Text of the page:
Conclusion: I still like my story better, with the downside being that it's not true. Details, details... thanks, Ken.
Here's a whole bunch of crap I've been listening to. (And yes, I am working on your mix CD's.) In alphabetical order:
- James Dean Bradfield – The Great Western (2006). The lead singer from The Manic Street Preachers gives us one great song (“That’s No Way to Tell a Lie”) and a bunch of innocuous ones. Pick up the song on iTunes; the album is only for the MSP completist.
Verdict: Sell-back Pile 1.
- Love of Diagrams – Mosaic (2007). Their EP was first profiled here. This is a very solid album by a band that has a great sound at a young age and a ton of potential. My worry is that this first album is a little too polished, if you know what I mean. “Form and Function” is a great example: it’s a great leadoff track, it’s nicely produced – it’s a great song. But it’s a little too slick for its own good. That isn’t to say that should deter you from picking it up – I’m just being cranky and taking it out on Love of Diagrams. This album is absolutely great: poppy, guitar-driven, mid-to-uptempo indie rock. Somehow I hear a cross of INXS, Pretty Girls Make
Graves, The Dresden Dolls, Pylon, and Rainer Maria, if that makes any sense. (Not much does make sense in this review, come to think of it.) Bottom line: I really like this album and will definitely check out their next one. This one is one of my new favorites.
Verdict: Highly recommended. Car CD Changer.
- New Young Pony Club – Fantastic Playground (2007). I saw the video for “The Bomb” on MTV2’s Subterranean and was hooked. And you probably know one of the songs – “Ice Cream” was all over TV as a commercial. They’re young, it’s danceable, it rocks! I could play “The Bomb” all day every day. Really good guitar-synth-girl singer pop, although not really a complete album. You can tell they have a great album in them… as long as they avoid input from the A&R people.
Verdict: Recommended, especially if you like bands like CSS. (I won’t name names… Andrew.) Portable CD Case.
- Silversun Pickups – Carnavas (2006). This is actually getting more airplay now, I believe, than when it was released two years ago. I really like these guys –- this is an excellent indie rock album, IMHO. But what really sold me on the band was watching a live clip of “Lazy Eye” on MTV2, which is much more fierce than the studio version. If they can channel a little of that energy into a studio album… now THAT would be something. Think Kill Hannah meets Built to Spill. Excellent album.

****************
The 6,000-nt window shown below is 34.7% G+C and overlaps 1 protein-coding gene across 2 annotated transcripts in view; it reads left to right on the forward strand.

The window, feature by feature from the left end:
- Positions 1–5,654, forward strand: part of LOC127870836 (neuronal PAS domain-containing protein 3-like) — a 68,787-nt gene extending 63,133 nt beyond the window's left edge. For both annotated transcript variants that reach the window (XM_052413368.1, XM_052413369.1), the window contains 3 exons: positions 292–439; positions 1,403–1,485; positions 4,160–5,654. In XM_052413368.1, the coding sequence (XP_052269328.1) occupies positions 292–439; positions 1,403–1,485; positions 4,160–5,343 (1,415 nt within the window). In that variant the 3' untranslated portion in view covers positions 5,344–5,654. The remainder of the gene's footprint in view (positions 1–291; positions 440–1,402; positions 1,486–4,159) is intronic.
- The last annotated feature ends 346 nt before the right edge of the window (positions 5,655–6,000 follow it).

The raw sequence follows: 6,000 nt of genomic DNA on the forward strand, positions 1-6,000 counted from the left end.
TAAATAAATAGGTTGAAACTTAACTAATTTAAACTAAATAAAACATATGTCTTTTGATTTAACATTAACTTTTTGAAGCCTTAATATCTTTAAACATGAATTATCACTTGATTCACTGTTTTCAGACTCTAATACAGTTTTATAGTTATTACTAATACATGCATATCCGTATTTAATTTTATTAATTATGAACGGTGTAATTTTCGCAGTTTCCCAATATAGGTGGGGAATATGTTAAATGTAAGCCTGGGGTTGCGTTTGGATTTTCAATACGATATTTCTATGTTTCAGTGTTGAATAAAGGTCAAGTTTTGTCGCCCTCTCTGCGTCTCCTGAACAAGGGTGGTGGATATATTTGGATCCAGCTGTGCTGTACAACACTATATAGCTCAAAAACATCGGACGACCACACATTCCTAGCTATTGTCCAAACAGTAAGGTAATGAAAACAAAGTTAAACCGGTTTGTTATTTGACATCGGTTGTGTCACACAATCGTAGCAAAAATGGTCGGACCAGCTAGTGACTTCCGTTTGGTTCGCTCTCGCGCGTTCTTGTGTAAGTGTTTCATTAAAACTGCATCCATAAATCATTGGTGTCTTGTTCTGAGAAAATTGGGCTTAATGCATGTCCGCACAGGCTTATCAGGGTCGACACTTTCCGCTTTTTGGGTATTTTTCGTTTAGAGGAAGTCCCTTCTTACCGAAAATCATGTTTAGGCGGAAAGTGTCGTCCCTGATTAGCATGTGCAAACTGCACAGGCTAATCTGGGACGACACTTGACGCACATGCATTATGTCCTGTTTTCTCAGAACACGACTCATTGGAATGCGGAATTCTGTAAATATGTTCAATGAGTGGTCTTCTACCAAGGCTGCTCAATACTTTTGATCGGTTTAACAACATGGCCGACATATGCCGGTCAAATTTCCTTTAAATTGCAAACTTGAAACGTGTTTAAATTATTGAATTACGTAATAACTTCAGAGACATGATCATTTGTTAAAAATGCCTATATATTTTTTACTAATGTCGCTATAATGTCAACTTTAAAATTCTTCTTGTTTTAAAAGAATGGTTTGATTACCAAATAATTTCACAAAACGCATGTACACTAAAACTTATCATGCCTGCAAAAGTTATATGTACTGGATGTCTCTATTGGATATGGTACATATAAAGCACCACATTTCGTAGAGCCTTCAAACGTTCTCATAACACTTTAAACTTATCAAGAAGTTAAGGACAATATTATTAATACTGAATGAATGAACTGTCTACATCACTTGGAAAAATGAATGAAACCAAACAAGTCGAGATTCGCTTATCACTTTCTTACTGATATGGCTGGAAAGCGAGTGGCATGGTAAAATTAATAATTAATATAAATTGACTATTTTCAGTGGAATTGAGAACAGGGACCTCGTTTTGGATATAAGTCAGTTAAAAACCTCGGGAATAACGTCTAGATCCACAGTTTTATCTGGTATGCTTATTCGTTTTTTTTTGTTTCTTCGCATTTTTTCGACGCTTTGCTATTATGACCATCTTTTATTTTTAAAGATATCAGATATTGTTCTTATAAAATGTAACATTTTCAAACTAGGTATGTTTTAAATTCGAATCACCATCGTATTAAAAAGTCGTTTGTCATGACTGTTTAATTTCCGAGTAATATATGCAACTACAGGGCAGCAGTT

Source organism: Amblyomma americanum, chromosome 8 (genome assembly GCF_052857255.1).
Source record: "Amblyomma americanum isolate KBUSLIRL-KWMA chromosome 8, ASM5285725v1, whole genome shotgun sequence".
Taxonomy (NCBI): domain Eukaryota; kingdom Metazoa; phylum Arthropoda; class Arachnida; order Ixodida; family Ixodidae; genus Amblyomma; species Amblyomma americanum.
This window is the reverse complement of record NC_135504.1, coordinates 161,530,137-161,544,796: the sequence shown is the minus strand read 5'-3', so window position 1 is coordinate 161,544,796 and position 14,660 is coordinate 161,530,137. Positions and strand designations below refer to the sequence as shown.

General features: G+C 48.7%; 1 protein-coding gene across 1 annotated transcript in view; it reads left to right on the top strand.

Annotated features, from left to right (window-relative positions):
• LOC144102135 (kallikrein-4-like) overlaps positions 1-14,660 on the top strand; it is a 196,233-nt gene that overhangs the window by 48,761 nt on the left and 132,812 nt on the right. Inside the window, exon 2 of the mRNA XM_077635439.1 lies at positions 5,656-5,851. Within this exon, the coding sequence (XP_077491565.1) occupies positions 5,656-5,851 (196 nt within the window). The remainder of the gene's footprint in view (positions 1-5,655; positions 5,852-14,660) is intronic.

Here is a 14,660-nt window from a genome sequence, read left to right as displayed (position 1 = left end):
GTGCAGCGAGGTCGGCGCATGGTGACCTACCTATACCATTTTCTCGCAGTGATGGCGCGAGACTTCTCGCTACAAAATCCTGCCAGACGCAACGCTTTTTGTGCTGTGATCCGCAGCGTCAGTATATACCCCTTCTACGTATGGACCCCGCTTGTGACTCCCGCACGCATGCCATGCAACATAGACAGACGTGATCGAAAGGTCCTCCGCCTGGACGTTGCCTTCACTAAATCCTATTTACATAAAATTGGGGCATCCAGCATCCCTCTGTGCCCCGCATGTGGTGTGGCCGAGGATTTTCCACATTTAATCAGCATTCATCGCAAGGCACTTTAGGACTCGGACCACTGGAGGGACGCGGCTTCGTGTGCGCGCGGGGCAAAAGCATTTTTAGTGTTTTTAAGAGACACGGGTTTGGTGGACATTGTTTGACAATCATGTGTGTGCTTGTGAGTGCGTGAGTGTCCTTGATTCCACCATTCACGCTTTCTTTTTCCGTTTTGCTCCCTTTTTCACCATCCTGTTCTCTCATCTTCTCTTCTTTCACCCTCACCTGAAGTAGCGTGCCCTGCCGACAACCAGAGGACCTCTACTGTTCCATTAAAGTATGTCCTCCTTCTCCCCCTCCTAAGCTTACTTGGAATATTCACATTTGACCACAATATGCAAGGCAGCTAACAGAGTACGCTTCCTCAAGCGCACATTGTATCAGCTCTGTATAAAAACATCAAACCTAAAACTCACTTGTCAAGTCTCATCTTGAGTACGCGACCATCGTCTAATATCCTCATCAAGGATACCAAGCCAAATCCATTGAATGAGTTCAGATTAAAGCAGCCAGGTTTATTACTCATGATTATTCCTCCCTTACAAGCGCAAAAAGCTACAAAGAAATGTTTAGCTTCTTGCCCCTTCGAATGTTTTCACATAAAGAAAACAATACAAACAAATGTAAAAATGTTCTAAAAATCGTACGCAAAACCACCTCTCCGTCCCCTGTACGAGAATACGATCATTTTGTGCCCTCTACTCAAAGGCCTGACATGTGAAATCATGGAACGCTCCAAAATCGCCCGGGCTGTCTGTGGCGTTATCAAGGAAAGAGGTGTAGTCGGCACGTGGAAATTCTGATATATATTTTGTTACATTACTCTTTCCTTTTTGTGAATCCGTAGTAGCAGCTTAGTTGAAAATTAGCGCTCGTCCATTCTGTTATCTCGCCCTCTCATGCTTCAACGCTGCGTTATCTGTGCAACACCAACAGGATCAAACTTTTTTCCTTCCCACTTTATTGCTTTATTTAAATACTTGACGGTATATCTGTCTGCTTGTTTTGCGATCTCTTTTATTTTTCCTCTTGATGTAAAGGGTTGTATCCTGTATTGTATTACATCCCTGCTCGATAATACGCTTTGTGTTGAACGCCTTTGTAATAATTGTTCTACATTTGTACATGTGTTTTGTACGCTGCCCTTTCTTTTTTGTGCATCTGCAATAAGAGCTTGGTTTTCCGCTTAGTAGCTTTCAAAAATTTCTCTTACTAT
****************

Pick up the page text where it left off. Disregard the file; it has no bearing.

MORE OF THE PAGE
Verdict: Highly recommended. Car CD Changer.
- Sum 41 – Half Hour of Power (2000). When I mentioned Sean was a fan of these guys in this post this post, he corrected me -- he tells me he was actually into Green Day. And The Spice Girls. Seriously. No, seriously, I can’t make this stuff up, and I wouldn’t say that about anybody if it weren’t true (not even Sean). This is a decent album, but like All Killer No Filler, it’s a bit saccharine-ey. Sweet taste but not filling. So Sean – sorry for the incorrect attribution. (P.S. Scott was under the same impression I was about you liking Sum 41. So I blame you.)
Verdict: Not recommended. Neither are The Spice Girls. “Peaches” Pile/Pile of Death.
- Squirrel Bait – Squirrel Bait (1985). This was one of two albums these Louisville, KY teens released before Peter Searcy went out to do his own things and the rest of the band formed Slint. Musically, it’s punk-ish and pop-like. “When I Fall” is the best of a decent group of songs. I’ll keep it as a historical document.
Verdict: CD Rack.
Linda Thompson – Versatile Heart (2007). Linda Thompson returned in 2002 with Fashionably Late, her first record in 17 years, which was remarkable as she had finally recovered from hysterical dysphonia, which is essentially a psychological condition that resulted in her inability to sing, and thus had completely halted her career. She followed that album (which was fine but not really remarkable) with this one in 2007. Most famous as the second half of the “Richard and Linda Thompson” duo, her voice is still amazing, but this album does not do it for me.
Verdict: Not recommended. Pile of Death.
Richard Thompson – Sweet Warrior (2007). The other half of the duo. Richard Thompson has tended to have had one monumental album each decade (Shoot Out the Lights in the 80’s and Mock Tudor in the 90’s), and decent to excellent albums in between. This falls into the former category. “Dad’s Gonna Kill Me” was an absolute scorcher live, and when you understand that “Dad” is slang for “
Bagdad,” you realize that this song has a lot going on. "I'll Never Give It Up" and "Johnny's Far Away" are classic RT songs. “Needle and Thread” is also a keeper. On the other hand, there a bunch of tracks I’m on the fence about. It’s not a bad album -- I just have plenty of other excellent albums by Sir Richard I’d rather go back and listen to.
Verdict: Enjoyable for RT fans. Otherwise, buy yourself Mock Tudor or the gold disc of Shoot Out the Lights (which really is worth the extra $$$). CD Rack.
- Year of the Rabbit – Year of the Rabbit (2003). When I hinted here at my musical man-crush on Ken Andrews, who know it would take 10 months to actually follow up on it? (Hmmm… you don’t seem surprised.) Year of the Rabbit (like On, which was reviewed in the above link) is another band for Ken Andrews after the breakup of my all-time faves, Failure. This album is not terribly complicated, but I really enjoy it. “Rabbit Hole” is a great leadoff track and Ken follows up with great song after great song: "Last Defense," "Absent Stars," "Vaporize, and "Hunted" are highlights for me too. (Yes, I just referred to almost half the album as “highlights.”) A little heavier and grungier than Failure, it’s eminently enjoyable. There is a unified “sound” to this album that is great. Not a bad song in the bunch; I wish they had done another album together.
Verdict: Recommended. Car CD Changer.